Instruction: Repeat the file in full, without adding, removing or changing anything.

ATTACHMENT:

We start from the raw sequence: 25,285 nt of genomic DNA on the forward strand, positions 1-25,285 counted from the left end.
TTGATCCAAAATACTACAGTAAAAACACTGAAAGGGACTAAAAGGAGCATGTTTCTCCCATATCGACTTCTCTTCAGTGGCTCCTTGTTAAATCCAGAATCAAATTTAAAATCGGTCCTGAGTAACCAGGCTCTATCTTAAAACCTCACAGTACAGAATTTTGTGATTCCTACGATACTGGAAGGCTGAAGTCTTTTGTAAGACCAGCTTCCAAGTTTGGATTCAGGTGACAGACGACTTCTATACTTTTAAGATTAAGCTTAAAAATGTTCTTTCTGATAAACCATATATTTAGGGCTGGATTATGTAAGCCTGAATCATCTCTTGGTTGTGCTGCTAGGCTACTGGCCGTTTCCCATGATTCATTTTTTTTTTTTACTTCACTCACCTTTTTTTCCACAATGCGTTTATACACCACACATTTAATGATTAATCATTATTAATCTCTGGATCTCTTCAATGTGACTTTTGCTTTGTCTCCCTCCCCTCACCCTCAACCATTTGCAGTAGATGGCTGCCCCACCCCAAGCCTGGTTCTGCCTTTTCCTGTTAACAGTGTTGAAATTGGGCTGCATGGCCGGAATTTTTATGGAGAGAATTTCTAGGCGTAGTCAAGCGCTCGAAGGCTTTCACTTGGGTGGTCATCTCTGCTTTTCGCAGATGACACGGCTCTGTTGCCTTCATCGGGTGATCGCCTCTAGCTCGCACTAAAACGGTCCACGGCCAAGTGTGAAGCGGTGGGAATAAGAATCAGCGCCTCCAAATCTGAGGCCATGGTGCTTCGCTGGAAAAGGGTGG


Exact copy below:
We start from the raw sequence: 25,285 nt of genomic DNA on the forward strand, positions 1-25,285 counted from the left end.
TTGATCCAAAATACTACAGTAAAAACACTGAAAGGGACTAAAAGGAGCATGTTTCTCCCATATCGACTTCTCTTCAGTGGCTCCTTGTTAAATCCAGAATCAAATTTAAAATCGGTCCTGAGTAACCAGGCTCTATCTTAAAACCTCACAGTACAGAATTTTGTGATTCCTACGATACTGGAAGGCTGAAGTCTTTTGTAAGACCAGCTTCCAAGTTTGGATTCAGGTGACAGACGACTTCTATACTTTTAAGATTAAGCTTAAAAATGTTCTTTCTGATAAACCATATATTTAGGGCTGGATTATGTAAGCCTGAATCATCTCTTGGTTGTGCTGCTAGGCTACTGGCCGTTTCCCATGATTCATTTTTTTTTTTTACTTCACTCACCTTTTTTTCCACAATGCGTTTATACACCACACATTTAATGATTAATCATTATTAATCTCTGGATCTCTTCAATGTGACTTTTGCTTTGTCTCCCTCCCCTCACCCTCAACCATTTGCAGTAGATGGCTGCCCCACCCCAAGCCTGGTTCTGCCTTTTCCTGTTAACAGTGTTGAAATTGGGCTGCATGGCCGGAATTTTTATGGAGAGAATTTCTAGGCGTAGTCAAGCGCTCGAAGGCTTTCACTTGGGTGGTCATCTCTGCTTTTCGCAGATGACACGGCTCTGTTGCCTTCATCGGGTGATCGCCTCTAGCTCGCACTAAAACGGTCCACGGCCAAGTGTGAAGCGGTGGGAATAAGAATCAGCGCCTCCAAATCTGAGGCCATGGTGCTTCGCTGGAAAAGGGTGG